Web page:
By Elisabeth Hellenbroich

A major debate has erupted in Europe in the last days which touches upon a raw nerve in Europe, in particular in Germany: the future of Europe’s energy security. What triggered the debate was a vote taken by the US Senate (in June) that voted almost unanimously (98 against 2) in favor of a new sanction law against Russia. Later in July the House of Representatives voted 419 to 3 for the bill.

For the first time we see a major collision between European and US “America first” economic interests. What alarms many companies in Europe is that the US defines “unilaterally” its energy and commercial interests – not taking into account arguments given to them by the Europeans. In the words of German economics minister Siegmar Gabriel, the US campaign in favor of harsher sanctions against the Russian energy sector is a “blatant break of international law” since it involves “extraterritorial sanctions.” Similarly Kremlin Speaker Peskov defined the planned sanctions as “detrimental and counterproductive.”

What must be added however is that Europe carries a lot of responsibility for the present situation since it has relentlessly run after the US in demanding more sanctions against Russia.

A reflection about the nature of the debate is given in a guest column that was published by Wall Street Journal 16th of July 2017. The column was written by the present chairman of the Munich Security Conference and former German ambassador in Washington, Wolfgang Ischinger. In the article under the headline “Why Europeans oppose the Russian Sanctions Bill” Ischinger expressed harsh criticism against the recent U.S. Senate and the upcoming US Congress Bill, which in his view intends to “upgrade and expand the sanctions regime against Russia.” According to Ischinger “this bill, which is awaiting a vote in the House of Representatives (it was held Tuesday July 25th e –-ed) ,will not achieve its objectives, but will cause instead new problems. If it is not significantly reviewed, it could compromise European energy security and damage U.S. relations with Europe.”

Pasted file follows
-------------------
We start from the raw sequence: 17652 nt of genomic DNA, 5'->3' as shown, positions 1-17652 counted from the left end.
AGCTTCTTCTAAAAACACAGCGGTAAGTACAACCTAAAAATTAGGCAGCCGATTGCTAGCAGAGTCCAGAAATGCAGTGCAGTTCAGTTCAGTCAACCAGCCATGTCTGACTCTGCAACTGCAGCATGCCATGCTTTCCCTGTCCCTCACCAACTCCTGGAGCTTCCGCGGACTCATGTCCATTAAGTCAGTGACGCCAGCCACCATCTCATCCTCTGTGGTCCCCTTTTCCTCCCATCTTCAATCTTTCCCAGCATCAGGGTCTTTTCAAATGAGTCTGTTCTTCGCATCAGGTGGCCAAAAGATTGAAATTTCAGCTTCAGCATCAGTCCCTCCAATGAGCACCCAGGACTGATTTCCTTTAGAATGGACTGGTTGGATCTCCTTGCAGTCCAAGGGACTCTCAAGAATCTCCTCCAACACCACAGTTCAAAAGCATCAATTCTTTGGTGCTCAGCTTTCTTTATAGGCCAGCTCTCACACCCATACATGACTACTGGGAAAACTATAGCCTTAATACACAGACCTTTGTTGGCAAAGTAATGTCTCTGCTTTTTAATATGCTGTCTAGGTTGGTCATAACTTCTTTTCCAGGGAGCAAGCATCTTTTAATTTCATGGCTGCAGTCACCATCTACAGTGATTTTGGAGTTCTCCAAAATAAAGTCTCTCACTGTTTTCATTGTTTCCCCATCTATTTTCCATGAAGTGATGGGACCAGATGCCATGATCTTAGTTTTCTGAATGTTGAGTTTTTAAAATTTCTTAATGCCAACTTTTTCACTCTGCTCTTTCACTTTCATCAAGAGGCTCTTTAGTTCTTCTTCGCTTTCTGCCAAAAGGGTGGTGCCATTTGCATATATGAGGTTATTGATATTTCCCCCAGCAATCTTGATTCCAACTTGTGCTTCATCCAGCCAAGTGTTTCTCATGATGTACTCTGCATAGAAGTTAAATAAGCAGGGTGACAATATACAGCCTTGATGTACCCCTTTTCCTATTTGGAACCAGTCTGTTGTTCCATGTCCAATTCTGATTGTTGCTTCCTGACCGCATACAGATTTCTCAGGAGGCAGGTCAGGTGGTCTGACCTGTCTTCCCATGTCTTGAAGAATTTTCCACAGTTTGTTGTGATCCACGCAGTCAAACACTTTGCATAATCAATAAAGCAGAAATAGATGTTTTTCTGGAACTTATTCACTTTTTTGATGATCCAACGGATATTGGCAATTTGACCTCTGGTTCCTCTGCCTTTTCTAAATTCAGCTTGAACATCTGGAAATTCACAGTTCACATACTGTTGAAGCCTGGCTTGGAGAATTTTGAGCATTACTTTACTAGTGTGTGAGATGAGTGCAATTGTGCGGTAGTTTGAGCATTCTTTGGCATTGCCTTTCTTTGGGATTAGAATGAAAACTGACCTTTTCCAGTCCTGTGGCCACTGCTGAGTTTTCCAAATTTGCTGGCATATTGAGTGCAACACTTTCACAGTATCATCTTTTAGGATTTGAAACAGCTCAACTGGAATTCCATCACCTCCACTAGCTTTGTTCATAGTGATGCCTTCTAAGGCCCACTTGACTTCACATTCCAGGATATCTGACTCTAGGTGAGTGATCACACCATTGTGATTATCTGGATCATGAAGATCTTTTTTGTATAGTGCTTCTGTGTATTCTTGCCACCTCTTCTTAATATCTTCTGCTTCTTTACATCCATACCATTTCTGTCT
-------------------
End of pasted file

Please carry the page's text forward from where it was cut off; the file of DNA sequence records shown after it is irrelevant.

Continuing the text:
Ischinger made reference to the Senate vote (98-2) in which the Senate expressed its intention to “unilaterally” impose additional sanctions even against the explicit will of the European Commission and key U.S. Allies, including Germany, France and Italy. He stressed that what is “even worse, the bill’s language suggests that it aims to advance U.S commercial interests at the expense of Europe.” An example being section 257, which “prioritizes the ‘export of United States energy resources to create American jobs’ which sounds to Europeans like an unfriendly political attempt to promote U.S exports of liquefied natural gas to Europe.” According to Ischinger “one target of the bill is the Nord Stream 2 natural gas pipeline from Russia to Germany, which involves Russian and European companies. (This project which was inaugurated in 2011 involves the second segment of the Nord Stream 1 pipeline: With a length of 1224 km it represents one of the biggest private European infrastructure investments; most of the investments are taken by private companies. The project is supposed to transport double the amount of the pipeline “Nord Stream 1“, i.e. 55 billion cubic meter of natural gas annually; it extends from Vyborg Russia via the Baltic sea to Greifswald (Germany) and from here is transported further to Western Europe – E.H.) There are good arguments why Europe should diversify its gas supply, stated Ischinger, “but the fears that Europe would become dependent on Russia with the Nord Stream 2 pipeline, are exaggerated.”

He pointed to some of the elements of the bill which would imply extension of sanctions “to countries outside Russia where U.S people provide goods, services and technology for certain projects in which a Russian energy firm is involved… The presence of Lukoil, a private Russian company, in Azerbaijan could potentially trigger sanctions on the Shah Deniz gas field and deter Caspian gas shipments to Europe across the emerging Southern Corridor. Under such a threat, banks could renege on financing.”